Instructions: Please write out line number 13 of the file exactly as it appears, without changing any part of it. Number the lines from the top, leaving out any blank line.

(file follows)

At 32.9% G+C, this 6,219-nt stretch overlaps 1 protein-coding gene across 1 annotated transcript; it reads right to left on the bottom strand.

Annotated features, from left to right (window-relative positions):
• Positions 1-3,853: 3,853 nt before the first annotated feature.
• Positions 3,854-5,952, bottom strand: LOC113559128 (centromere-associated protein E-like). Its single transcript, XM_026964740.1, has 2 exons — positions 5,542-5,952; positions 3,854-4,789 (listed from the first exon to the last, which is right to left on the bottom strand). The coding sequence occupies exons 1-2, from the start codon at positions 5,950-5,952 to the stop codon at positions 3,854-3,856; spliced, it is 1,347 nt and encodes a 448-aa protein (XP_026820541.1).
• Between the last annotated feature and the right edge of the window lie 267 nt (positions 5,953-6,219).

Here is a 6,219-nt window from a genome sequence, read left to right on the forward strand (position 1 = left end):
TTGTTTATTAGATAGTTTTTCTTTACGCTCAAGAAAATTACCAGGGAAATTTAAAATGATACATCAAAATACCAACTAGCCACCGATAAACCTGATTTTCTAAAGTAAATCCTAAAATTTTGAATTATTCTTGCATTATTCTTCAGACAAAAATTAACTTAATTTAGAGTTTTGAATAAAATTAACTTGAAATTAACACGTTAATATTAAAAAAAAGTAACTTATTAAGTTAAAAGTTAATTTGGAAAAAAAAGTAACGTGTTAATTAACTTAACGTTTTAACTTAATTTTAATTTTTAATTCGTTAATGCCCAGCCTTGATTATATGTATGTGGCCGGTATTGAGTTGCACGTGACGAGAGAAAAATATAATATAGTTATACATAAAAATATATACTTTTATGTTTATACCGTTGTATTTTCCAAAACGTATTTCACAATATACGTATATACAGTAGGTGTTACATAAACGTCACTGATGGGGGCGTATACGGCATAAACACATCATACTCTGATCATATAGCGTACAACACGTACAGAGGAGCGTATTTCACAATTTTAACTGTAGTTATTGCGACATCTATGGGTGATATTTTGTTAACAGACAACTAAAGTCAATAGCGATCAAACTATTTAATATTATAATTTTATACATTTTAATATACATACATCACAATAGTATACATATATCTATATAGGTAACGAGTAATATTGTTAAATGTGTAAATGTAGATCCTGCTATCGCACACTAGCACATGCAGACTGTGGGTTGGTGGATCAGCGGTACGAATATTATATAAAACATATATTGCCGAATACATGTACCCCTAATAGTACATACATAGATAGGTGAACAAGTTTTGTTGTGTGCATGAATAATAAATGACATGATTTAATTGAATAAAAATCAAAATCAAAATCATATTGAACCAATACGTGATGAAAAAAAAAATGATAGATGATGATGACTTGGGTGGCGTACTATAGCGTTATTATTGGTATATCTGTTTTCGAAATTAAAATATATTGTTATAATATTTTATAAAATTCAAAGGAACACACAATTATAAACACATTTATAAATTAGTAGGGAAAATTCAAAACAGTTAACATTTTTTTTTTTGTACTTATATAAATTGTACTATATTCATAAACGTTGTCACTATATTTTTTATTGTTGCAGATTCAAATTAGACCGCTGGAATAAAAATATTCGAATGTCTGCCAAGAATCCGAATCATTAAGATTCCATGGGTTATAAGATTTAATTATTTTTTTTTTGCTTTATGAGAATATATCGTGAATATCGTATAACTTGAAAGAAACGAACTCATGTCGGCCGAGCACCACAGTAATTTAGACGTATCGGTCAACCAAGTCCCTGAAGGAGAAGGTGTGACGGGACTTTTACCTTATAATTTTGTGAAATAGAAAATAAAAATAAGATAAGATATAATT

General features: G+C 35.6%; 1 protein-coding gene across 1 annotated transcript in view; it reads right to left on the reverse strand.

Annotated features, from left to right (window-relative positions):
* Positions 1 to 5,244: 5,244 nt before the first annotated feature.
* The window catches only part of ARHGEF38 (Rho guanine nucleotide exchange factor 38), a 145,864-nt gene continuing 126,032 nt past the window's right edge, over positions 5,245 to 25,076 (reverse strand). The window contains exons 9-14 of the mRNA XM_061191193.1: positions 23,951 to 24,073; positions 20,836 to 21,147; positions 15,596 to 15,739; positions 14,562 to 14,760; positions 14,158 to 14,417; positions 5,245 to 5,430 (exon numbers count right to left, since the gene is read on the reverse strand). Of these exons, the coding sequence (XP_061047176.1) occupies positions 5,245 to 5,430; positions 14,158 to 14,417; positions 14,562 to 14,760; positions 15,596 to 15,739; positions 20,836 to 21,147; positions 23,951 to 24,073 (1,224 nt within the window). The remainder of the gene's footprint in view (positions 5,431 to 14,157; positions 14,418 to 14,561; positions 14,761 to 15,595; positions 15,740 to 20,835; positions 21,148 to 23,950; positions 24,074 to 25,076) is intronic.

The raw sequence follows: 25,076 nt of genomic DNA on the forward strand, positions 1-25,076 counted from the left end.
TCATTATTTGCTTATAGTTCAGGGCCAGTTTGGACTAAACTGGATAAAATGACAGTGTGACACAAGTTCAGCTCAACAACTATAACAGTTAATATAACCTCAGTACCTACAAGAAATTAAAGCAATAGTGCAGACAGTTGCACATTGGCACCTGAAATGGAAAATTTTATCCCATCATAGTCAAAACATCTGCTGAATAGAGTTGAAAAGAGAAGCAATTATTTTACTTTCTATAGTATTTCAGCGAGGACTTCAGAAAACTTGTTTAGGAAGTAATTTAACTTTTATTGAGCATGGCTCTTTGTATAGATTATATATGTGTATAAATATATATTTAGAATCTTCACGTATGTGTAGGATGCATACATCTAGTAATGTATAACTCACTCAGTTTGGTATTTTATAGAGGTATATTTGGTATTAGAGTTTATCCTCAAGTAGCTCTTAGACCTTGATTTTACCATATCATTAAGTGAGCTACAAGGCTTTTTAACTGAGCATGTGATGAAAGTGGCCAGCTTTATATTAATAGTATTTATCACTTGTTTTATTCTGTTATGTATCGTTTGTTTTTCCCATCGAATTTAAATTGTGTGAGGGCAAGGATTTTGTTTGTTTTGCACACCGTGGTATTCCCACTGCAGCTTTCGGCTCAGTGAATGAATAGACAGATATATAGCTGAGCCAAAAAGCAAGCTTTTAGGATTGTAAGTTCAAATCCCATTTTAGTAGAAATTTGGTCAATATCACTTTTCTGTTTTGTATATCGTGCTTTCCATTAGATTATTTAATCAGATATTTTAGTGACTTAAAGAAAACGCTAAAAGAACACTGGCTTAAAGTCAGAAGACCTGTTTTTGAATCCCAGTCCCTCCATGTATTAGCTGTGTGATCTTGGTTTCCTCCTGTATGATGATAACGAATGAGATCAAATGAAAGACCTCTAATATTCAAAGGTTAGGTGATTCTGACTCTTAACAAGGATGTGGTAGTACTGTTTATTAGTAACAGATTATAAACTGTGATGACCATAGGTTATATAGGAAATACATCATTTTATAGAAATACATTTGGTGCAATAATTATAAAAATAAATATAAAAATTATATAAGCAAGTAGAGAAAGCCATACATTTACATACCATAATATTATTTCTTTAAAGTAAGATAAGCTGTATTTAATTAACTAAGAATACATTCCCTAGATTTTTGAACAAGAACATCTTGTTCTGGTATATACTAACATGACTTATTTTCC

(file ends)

TCATTATTTGCTTATAGTTCAGGGCCAGTTTGGACTAAACTGGATAAAATGACAGTGTGACACAAGTTCAGCTCAACAACTATAACAGTTAATATAACCTCAGTACCTACAAGAAATTAAAGCAATAGTGCAGACAGTTGCACATTGGCACCTGAAATGGAAAATTTTATCCCATCATAGTCAAAACATCTGCTGAATAGAGTTGAAAAGAGAAGCAATTATTTTACTTTCTATAGTATTTCAGCGAGGACTTCAGAAAACTTGTTTAGGAAGTAATTTAACTTTTATTGAGCATGGCTCTTTGTATAGATTATATATGTGTATAAATATATATTTAGAATCTTCACGTATGTGTAGGATGCATACATCTAGTAATGTATAACTCACTCAGTTTGGTATTTTATAGAGGTATATTTGGTATTAGAGTTTATCCTCAAGTAGCTCTTAGACCTTGATTTTACCATATCATTAAGTGAGCTACAAGGCTTTTTAACTGAGCATGTGATGAAAGTGGCCAGCTTTATATTAATAGTATTTATCACTTGTTTTATTCTGTTATGTATCGTTTGTTTTTCCCATCGAATTTAAATTGTGTGAGGGCAAGGATTTTGTTTGTTTTGCACACCGTGGTATTCCCACTGCAGCTTTCGGCTCAGTGAATGAATAGACAGATATATAGCTGAGCCAAAAAGCAAGCTTTTAGGATTGTAAGTTCAAATCCCATTTTAGTAGAAATTTGGTCAATATCACTTTTCTGTTTTGTATATCGTGCTTTCCATTAGATTATTTAATCAGATATTTTAGTGACTTAAAGAAAACGCTAAAAGAACACTGGCTTAAAGTCAGAAGACCTGTTTTTGAATCCCAGTCCCTCCATGTATTAGCTGTGTGATCTTGGTTTCCTCCTGTATGATGATAACGAATGAGATCAAATGAAAGACCTCTAATATTCAAAGGTTAGGTGATTCTGACTCTTAACAAGGATGTGGTAGTACTGTTTATTAGTAACAGATTATAAACTGTGATGACCATAGGTTATATAGGAAATACATCATTTTATAGAAATACATTTGGTGCAATAATTATAAAAATAAATATAAAAATTATATAAGCAAGTAGAGAAAGCCATACATTTACATACCATAATATTATTTCTTTAAAGTAAGATAAGCTGTATTTAATTAACTAAGAATACATTCCCTAGATTTTTGAACAAGAACATCTTGTTCTGGTATATACTAACATGACTTATTTTCC